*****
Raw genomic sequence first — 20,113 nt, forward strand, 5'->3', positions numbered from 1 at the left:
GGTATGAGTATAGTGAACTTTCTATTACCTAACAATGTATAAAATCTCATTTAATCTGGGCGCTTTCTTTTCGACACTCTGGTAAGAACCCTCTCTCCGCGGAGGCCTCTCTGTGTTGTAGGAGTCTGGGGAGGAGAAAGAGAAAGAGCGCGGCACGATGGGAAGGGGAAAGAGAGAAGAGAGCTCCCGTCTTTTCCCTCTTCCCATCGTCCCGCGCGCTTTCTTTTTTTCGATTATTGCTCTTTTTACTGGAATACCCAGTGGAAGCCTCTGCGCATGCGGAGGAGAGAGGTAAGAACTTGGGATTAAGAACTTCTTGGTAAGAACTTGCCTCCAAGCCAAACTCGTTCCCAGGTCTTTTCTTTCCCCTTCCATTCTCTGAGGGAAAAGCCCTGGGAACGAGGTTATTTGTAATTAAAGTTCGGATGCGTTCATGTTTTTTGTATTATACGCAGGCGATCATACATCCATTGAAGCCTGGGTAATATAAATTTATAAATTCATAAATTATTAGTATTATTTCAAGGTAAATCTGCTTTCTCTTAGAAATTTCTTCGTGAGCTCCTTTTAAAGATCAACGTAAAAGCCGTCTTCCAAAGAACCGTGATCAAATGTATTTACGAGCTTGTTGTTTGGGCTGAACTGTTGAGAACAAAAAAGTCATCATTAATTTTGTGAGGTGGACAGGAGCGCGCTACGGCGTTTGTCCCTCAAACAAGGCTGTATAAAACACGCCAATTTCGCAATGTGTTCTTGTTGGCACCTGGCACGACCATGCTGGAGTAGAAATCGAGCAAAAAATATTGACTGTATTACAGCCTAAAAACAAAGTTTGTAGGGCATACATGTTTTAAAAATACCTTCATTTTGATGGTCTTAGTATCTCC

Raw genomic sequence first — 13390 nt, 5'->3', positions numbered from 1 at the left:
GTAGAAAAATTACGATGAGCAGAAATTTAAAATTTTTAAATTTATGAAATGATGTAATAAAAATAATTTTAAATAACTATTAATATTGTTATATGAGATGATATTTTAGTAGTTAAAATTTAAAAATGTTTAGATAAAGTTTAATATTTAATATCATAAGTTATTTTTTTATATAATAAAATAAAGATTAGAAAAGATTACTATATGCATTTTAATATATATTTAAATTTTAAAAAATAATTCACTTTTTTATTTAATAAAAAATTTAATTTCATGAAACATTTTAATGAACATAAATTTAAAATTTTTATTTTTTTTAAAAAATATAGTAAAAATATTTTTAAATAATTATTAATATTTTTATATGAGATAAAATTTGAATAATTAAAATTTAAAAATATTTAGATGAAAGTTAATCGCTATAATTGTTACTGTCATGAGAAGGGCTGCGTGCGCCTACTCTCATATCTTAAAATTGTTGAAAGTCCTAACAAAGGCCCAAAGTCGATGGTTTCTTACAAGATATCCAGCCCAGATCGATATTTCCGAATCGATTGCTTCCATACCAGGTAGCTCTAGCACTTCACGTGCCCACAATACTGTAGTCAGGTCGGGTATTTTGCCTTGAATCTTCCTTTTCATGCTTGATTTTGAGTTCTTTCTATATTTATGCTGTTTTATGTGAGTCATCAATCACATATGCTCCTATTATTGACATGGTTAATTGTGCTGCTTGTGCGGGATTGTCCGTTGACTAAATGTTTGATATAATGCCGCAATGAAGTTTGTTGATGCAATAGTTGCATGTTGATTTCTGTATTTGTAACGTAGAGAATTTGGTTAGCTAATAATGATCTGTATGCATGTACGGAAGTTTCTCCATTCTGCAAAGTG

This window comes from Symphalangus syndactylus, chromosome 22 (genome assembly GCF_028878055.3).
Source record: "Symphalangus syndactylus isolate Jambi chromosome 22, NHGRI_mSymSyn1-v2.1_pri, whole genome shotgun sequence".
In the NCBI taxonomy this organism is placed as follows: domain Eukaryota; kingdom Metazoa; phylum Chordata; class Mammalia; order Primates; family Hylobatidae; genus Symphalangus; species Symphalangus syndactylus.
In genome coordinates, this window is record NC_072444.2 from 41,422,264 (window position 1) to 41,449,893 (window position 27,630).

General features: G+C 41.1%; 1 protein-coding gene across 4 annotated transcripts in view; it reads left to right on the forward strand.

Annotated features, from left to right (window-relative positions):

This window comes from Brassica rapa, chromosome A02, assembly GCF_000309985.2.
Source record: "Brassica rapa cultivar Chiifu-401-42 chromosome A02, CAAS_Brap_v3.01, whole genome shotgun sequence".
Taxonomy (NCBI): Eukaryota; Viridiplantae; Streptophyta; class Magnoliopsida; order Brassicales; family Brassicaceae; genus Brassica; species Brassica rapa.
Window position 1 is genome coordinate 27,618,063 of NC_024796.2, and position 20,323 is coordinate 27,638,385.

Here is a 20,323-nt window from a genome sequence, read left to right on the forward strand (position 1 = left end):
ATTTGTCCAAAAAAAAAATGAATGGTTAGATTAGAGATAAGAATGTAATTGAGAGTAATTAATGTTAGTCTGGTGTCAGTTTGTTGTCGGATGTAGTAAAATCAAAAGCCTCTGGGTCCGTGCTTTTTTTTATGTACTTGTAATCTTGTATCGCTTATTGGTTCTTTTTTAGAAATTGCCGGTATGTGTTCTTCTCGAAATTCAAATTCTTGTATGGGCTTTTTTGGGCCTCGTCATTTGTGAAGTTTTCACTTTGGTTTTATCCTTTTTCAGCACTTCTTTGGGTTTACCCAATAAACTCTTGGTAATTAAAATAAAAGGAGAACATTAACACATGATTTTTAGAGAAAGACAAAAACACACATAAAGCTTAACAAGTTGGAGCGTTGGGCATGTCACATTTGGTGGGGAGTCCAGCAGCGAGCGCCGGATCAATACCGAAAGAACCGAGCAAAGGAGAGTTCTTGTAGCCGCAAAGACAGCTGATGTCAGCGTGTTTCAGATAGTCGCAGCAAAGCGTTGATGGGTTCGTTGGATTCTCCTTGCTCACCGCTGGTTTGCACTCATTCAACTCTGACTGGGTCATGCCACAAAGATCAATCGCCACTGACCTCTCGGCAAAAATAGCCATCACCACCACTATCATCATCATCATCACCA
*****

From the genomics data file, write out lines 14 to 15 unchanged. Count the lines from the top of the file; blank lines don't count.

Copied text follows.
Window position 1 is genome coordinate 27,618,063 of NC_024796.2, and position 20,323 is coordinate 27,638,385.

Here is a 20,323-nt window from a genome sequence, read left to right on the forward strand (position 1 = left end):